Carmenere- While this is only the third most planted red grape in the country, Chile contains almost all the Carmenere worldwide. The wines are known for great complexity. and elegance. Typically characterized by intense garnet red color, it has aromas of red fruits, herbaceous green vegetables, wet soil, and spices. Typical Chilean dishes are usually accompanied with this almost exclusively Chilean wine.

Syrah – First planted in 1984, this grape is one of the newest arrivals in Chile. This grape, which typically thrives in the sunny hills of southeast France, has quickly become one of the best expressions of the Chilean terroir. The wines have characteristically powerful aromas of black fruits in warm climates, and a spicier rustic aroma in cold climates.

Pinot Noir – This grape is known for its finesse, derived from its thin skins and delicate aroma.  This grape form small clusters that look like an inverted black pine tree, hence the French name ‘Pinot Noir’. In Chile we might call it ‘Pino Negro’. These wines are known for a gentle fruit and spice aroma with elegant tannins. Discover our half-sized bottle of Pinot Noir Litoral 2018.

Garnacha – or as our French counterparts would call it – Grenache. This variety tends to be high yielding and high quality in sunny + hot environments like Spain, Southern France, and Chile. Thanks to the medium size of the grape and a dark violet skin, its berries are juicy, and the wines tend to have a unique blue hue.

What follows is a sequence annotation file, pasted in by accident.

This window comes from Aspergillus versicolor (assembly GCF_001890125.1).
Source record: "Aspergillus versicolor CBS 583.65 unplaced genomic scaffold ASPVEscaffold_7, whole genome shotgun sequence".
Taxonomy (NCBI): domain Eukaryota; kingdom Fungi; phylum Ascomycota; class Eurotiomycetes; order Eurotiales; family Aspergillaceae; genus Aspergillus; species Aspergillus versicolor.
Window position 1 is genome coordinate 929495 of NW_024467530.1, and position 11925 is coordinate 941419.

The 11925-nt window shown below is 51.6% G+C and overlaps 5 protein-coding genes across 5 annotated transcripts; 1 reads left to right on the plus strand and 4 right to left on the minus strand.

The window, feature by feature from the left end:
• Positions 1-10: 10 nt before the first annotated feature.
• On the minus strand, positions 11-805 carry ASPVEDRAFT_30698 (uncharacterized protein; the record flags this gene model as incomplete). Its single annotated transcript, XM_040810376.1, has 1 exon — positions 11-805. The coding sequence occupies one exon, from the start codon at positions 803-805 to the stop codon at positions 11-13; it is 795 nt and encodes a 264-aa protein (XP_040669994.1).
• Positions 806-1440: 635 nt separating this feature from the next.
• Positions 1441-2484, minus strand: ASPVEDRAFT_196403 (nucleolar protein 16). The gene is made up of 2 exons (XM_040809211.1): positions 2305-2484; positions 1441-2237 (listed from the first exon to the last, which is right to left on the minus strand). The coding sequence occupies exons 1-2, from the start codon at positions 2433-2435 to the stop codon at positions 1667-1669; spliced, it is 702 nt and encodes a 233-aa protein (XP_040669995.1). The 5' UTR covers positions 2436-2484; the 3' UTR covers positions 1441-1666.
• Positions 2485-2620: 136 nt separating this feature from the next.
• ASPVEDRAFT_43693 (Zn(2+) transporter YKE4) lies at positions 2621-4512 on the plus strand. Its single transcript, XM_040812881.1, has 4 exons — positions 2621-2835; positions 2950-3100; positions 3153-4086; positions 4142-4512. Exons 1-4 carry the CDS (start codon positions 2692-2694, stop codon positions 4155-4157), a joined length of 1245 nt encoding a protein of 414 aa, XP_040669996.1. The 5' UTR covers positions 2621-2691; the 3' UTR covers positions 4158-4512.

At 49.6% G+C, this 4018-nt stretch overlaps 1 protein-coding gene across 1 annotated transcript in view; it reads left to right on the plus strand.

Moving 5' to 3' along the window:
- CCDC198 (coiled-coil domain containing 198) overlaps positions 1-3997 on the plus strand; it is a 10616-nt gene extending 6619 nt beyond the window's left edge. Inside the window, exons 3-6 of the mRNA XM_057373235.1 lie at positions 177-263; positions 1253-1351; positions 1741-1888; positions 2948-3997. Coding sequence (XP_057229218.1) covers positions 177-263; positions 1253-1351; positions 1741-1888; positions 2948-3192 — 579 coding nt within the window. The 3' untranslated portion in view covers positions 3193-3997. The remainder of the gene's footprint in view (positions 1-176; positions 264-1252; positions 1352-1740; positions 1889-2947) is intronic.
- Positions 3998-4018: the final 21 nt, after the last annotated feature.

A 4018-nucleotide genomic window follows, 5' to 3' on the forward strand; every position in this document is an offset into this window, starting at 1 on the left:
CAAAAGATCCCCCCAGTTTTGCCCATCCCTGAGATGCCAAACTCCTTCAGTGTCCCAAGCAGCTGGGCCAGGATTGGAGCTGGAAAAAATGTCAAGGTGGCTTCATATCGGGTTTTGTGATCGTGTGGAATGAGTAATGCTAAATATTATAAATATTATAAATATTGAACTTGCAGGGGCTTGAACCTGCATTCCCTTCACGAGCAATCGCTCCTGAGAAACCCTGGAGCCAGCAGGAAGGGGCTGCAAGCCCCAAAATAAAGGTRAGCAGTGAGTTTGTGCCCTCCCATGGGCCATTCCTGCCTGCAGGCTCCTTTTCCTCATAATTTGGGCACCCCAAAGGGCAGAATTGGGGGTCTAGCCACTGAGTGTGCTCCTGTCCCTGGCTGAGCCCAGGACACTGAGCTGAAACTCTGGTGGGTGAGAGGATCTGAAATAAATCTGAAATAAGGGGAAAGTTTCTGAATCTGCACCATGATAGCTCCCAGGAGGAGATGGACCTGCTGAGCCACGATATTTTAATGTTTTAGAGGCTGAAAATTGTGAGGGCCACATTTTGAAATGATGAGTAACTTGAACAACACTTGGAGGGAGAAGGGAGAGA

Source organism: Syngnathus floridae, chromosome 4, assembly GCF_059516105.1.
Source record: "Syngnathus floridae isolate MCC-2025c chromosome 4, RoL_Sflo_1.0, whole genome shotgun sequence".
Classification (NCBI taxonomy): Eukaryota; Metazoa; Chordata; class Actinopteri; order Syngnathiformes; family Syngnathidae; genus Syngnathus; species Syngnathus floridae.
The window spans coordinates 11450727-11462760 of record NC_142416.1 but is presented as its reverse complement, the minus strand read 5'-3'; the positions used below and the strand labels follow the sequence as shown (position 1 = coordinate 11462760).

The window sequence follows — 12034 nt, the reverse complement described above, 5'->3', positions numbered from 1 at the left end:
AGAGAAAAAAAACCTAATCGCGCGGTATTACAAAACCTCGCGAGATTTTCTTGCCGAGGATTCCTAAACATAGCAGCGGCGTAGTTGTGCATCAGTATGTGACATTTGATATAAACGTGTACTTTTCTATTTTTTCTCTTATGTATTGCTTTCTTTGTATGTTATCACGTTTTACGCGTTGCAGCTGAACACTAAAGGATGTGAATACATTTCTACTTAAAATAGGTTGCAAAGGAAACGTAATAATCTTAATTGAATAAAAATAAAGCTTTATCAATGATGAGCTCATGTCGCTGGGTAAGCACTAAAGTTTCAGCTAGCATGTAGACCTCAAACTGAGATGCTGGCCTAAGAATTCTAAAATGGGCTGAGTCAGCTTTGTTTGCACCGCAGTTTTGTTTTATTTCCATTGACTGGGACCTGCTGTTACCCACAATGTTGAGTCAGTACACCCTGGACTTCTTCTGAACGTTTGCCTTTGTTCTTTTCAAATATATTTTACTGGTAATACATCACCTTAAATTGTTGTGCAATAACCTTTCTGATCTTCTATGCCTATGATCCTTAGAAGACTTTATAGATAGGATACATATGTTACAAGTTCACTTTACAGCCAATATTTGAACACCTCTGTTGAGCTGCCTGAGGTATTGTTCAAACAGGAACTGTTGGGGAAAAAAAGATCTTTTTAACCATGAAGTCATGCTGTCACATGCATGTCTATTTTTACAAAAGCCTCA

Gewurztraminer – Originally from the Alpen town of Traminer, the Germans called this wine Gewurztraminer, meaning ‘Spiced Traminer’. This grape has a unique aroma of tropical fruit, flowers, and spice. Typically, a bright yellow hue, the wines are creamy, without any excessive acidity or alcohol. It is ideal to accompany sushi, a wide variety of Asian dishes, and even desserts.

Riesling – Traditionally grown in colder areas, Riesling thrives on the Chilean coast with its cold antarctica currents. The fruit is typically golden green, leading to a wine that is fresh and light on the palate. Ranging from a pleasant citrus aroma to intense tropical fruit the depths of this high acid varietal can age for decades. The slight residual sugar is the best friend of spicy. Enjoy the experience!

VITICULTURE INFLUENCE

Chile is often called the winemaker’s paradise. With intense sun, cooling winds, and a predictable lack of summer rain, grapes thrive here. With an almost 15° difference in latitude from the North to the South there are a diverse array of climates. The Chilean terroir also has a wide variety of types of soils  thanks to the countless mountains and valleys. This combination of climates and soil factors has led to endless combinations of terroir to explore.

Wine Day

This day of deliberation was signed into law in 2015. On the 4th of every September, Chileans celebrate our National Wine Day. This day means much more than just raising the glass. It means recognizing the wine industry as a generator of jobs, as well as a key exporter of Chilean culture to over 1.8 billion consumers worldwide.

Wine is a big part of Chile; its economic impact is felt around the globe. Chile is the 4th largest exporter of wines worldwide. The Day of Chilean Wine is celebrated throughout the Country. To celebrate our success, Casa Marín carries out tours, talks, and tastings to showcase viticulture, oenology, and our unique geography.